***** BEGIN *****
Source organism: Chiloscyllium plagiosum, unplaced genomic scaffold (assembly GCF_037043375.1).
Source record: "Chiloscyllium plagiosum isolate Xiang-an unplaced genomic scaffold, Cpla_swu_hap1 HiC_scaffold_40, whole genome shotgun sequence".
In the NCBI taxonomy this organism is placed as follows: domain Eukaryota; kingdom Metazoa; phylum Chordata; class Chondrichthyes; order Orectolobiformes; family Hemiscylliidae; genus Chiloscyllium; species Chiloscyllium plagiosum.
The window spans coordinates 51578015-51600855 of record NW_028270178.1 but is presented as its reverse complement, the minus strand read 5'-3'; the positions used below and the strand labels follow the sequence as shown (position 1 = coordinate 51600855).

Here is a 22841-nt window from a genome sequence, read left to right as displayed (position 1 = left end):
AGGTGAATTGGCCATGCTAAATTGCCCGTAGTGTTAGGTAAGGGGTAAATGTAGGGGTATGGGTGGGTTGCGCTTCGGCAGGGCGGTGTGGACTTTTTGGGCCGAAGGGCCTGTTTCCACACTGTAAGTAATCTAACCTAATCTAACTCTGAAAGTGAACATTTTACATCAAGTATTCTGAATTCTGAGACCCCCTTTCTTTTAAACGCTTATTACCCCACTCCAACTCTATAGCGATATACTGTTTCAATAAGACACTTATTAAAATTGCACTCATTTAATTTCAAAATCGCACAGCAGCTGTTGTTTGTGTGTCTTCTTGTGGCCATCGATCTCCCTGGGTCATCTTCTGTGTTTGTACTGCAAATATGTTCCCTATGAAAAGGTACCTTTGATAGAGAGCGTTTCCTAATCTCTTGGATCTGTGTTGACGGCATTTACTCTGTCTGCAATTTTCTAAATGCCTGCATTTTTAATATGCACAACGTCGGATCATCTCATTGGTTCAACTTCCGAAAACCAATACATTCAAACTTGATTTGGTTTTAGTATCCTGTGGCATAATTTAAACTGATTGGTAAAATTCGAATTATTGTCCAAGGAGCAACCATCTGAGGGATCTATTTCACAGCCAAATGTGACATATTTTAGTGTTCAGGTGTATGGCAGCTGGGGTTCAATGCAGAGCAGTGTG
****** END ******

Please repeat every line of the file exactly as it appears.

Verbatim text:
Source organism: Chiloscyllium plagiosum, unplaced genomic scaffold (assembly GCF_037043375.1).
Source record: "Chiloscyllium plagiosum isolate Xiang-an unplaced genomic scaffold, Cpla_swu_hap1 HiC_scaffold_40, whole genome shotgun sequence".
In the NCBI taxonomy this organism is placed as follows: domain Eukaryota; kingdom Metazoa; phylum Chordata; class Chondrichthyes; order Orectolobiformes; family Hemiscylliidae; genus Chiloscyllium; species Chiloscyllium plagiosum.
The window spans coordinates 51578015-51600855 of record NW_028270178.1 but is presented as its reverse complement, the minus strand read 5'-3'; the positions used below and the strand labels follow the sequence as shown (position 1 = coordinate 51600855).

Here is a 22841-nt window from a genome sequence, read left to right as displayed (position 1 = left end):
AGGTGAATTGGCCATGCTAAATTGCCCGTAGTGTTAGGTAAGGGGTAAATGTAGGGGTATGGGTGGGTTGCGCTTCGGCAGGGCGGTGTGGACTTTTTGGGCCGAAGGGCCTGTTTCCACACTGTAAGTAATCTAACCTAATCTAACTCTGAAAGTGAACATTTTACATCAAGTATTCTGAATTCTGAGACCCCCTTTCTTTTAAACGCTTATTACCCCACTCCAACTCTATAGCGATATACTGTTTCAATAAGACACTTATTAAAATTGCACTCATTTAATTTCAAAATCGCACAGCAGCTGTTGTTTGTGTGTCTTCTTGTGGCCATCGATCTCCCTGGGTCATCTTCTGTGTTTGTACTGCAAATATGTTCCCTATGAAAAGGTACCTTTGATAGAGAGCGTTTCCTAATCTCTTGGATCTGTGTTGACGGCATTTACTCTGTCTGCAATTTTCTAAATGCCTGCATTTTTAATATGCACAACGTCGGATCATCTCATTGGTTCAACTTCCGAAAACCAATACATTCAAACTTGATTTGGTTTTAGTATCCTGTGGCATAATTTAAACTGATTGGTAAAATTCGAATTATTGTCCAAGGAGCAACCATCTGAGGGATCTATTTCACAGCCAAATGTGACATATTTTAGTGTTCAGGTGTATGGCAGCTGGGGTTCAATGCAGAGCAGTGTG